Jayden Hunter and Levi Wright have spent a large portion of their lives at the Royal Children’s Hospital.
Now the good friends want to give a little back.
Jayden, 14, was a patient at the hospital before he was even born after being diagnosed with scoliosis.
When he started having seizures at six days old, testing showed more problems.
Nine-year-old Levi has been a patient for eight years.
He was recently diagnosed with a rare genetic condition called Coffin-Siris Syndrome. Only 200 cases have been detected worldwide.
The boys’ mothers Brooke Munn and Katie Wright have become friends after bonding over their experiences.
“Both boys use wheelchairs part-time and were going through the genetic testing – Jayden is still undiagnosed,” Ms Munn said.
“We realised how alike our boys were and it is nice to have someone understand what we’re going through.”
Ms Wright described going through genetic testing and not getting answers as a brutal and gruelling process, which had a huge emotional, mental and financial impact.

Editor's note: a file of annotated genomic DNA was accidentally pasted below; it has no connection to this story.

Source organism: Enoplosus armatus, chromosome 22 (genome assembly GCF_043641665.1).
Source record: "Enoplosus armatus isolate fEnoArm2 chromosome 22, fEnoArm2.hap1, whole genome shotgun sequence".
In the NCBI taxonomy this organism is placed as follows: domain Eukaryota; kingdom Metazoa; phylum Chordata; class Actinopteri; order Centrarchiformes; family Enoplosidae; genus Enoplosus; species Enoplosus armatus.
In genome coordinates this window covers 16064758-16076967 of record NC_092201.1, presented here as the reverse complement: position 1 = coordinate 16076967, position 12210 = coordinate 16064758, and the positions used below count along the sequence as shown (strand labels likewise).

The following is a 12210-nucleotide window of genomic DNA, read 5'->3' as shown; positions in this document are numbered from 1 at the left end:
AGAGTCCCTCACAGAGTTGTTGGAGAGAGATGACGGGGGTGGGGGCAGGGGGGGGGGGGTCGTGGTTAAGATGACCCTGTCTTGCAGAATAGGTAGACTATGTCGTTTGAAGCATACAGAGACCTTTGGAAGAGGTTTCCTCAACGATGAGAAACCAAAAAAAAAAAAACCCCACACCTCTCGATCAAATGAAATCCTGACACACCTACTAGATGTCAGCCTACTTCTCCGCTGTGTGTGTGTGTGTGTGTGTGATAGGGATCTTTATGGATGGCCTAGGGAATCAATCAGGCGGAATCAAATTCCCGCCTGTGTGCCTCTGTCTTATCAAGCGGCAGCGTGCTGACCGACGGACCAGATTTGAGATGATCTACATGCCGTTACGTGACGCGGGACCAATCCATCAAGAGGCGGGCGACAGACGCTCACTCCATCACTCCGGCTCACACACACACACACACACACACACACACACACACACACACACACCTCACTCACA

“You just don’t go in for a blood test and get the results the next day,” she said.
“The exome sequencing for us took over two and a half years and included our samples going overseas, waiting for months and months with no word on anything and just hoping for a diagnosis.
“That’s something people don’t understand, that you’re in limbo every day.”
The mothers estimate the boys between them have seen 25 different specialist clinics, had MRI scans, CT scans, surgeries, blood tests, inpatient admissions and time in intensive care.
Ms Munn said her son Jayden’s life had been saved numerous times by the hospital.
“If it wasn’t for them we wouldn’t have him here with us today, both in emergency situations and with operations that he has needed,” she said.
“We’ve met so many families in similar situations to us. It’s a really fantastic place – they’re really inclusive of everyone, really welcoming and helpful.”
The families are putting on a fundraiser to give back to the Royal Children’s Hospital with money raised going towards sponsoring a bed.
“We know financially we would never, ever be able to afford all of the treatment our boys have had combined,” Ms Wright said.
“It would be in the hundreds of thousands of dollars, so $5000 a year to sponsor a bed is not a lot. It will be exciting for the boys to see their names on the honour board.”
Held at the Ballarat and District Trotting Club, the fundraiser includes special guests former footballers Doug Hawkins and Cameron Mooney and comedian Tom Siegert.
The event takes place on Wednesday from 6-10pm. For more information contact 5335 9041 or make a donation at rchf-fundraising.everydayhero.com/au/katie